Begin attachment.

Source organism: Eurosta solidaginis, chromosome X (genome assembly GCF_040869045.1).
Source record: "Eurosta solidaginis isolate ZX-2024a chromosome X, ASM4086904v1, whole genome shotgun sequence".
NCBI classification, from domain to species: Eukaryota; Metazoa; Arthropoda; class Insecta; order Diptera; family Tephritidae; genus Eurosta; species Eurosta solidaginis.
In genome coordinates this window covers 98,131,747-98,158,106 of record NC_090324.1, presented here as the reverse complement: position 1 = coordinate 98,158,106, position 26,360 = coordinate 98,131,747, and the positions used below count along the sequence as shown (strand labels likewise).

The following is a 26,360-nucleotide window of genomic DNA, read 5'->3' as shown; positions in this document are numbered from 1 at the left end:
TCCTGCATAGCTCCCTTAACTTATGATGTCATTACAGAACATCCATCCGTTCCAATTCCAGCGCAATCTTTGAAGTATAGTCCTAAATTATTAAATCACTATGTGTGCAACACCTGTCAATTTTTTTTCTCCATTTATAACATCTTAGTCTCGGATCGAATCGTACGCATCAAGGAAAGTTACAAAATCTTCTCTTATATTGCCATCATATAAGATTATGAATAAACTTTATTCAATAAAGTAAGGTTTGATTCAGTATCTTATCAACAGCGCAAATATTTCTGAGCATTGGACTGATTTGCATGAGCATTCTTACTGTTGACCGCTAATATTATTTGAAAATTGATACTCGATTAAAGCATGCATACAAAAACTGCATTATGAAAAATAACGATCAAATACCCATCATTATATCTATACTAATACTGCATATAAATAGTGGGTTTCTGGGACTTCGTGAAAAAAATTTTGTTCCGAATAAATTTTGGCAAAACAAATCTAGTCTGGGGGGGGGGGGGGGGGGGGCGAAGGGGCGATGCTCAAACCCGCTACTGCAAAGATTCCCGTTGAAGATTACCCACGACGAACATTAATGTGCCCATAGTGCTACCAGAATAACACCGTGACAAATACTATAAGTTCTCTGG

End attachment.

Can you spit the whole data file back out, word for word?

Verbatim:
Source organism: Eurosta solidaginis, chromosome X (genome assembly GCF_040869045.1).
Source record: "Eurosta solidaginis isolate ZX-2024a chromosome X, ASM4086904v1, whole genome shotgun sequence".
NCBI classification, from domain to species: Eukaryota; Metazoa; Arthropoda; class Insecta; order Diptera; family Tephritidae; genus Eurosta; species Eurosta solidaginis.
In genome coordinates this window covers 98,131,747-98,158,106 of record NC_090324.1, presented here as the reverse complement: position 1 = coordinate 98,158,106, position 26,360 = coordinate 98,131,747, and the positions used below count along the sequence as shown (strand labels likewise).

The following is a 26,360-nucleotide window of genomic DNA, read 5'->3' as shown; positions in this document are numbered from 1 at the left end:
TCCTGCATAGCTCCCTTAACTTATGATGTCATTACAGAACATCCATCCGTTCCAATTCCAGCGCAATCTTTGAAGTATAGTCCTAAATTATTAAATCACTATGTGTGCAACACCTGTCAATTTTTTTTCTCCATTTATAACATCTTAGTCTCGGATCGAATCGTACGCATCAAGGAAAGTTACAAAATCTTCTCTTATATTGCCATCATATAAGATTATGAATAAACTTTATTCAATAAAGTAAGGTTTGATTCAGTATCTTATCAACAGCGCAAATATTTCTGAGCATTGGACTGATTTGCATGAGCATTCTTACTGTTGACCGCTAATATTATTTGAAAATTGATACTCGATTAAAGCATGCATACAAAAACTGCATTATGAAAAATAACGATCAAATACCCATCATTATATCTATACTAATACTGCATATAAATAGTGGGTTTCTGGGACTTCGTGAAAAAAATTTTGTTCCGAATAAATTTTGGCAAAACAAATCTAGTCTGGGGGGGGGGGGGGGGGGGGCGAAGGGGCGATGCTCAAACCCGCTACTGCAAAGATTCCCGTTGAAGATTACCCACGACGAACATTAATGTGCCCATAGTGCTACCAGAATAACACCGTGACAAATACTATAAGTTCTCTGG